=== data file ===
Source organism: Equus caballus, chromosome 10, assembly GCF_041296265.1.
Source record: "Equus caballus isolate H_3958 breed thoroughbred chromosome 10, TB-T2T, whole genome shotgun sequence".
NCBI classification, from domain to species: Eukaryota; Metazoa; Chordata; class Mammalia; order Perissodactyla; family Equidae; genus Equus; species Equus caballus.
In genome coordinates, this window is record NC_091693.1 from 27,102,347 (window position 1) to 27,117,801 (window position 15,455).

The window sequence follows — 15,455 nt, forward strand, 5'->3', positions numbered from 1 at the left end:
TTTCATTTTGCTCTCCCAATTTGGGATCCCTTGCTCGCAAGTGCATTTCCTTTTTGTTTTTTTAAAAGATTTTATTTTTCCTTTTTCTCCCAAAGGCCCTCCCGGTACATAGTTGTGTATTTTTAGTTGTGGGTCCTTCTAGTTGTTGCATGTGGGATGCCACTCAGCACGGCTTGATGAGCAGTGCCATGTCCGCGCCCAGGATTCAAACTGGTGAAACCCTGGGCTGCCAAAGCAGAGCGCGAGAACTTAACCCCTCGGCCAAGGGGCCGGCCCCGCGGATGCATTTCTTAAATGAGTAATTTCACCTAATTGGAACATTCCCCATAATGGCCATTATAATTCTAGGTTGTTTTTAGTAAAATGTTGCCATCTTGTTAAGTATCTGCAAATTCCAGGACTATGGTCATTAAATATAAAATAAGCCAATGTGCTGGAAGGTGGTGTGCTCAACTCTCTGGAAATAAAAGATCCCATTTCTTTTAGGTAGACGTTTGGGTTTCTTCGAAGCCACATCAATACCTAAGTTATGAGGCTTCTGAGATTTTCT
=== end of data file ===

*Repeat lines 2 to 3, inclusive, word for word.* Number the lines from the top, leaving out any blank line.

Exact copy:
Source record: "Equus caballus isolate H_3958 breed thoroughbred chromosome 10, TB-T2T, whole genome shotgun sequence".
NCBI classification, from domain to species: Eukaryota; Metazoa; Chordata; class Mammalia; order Perissodactyla; family Equidae; genus Equus; species Equus caballus.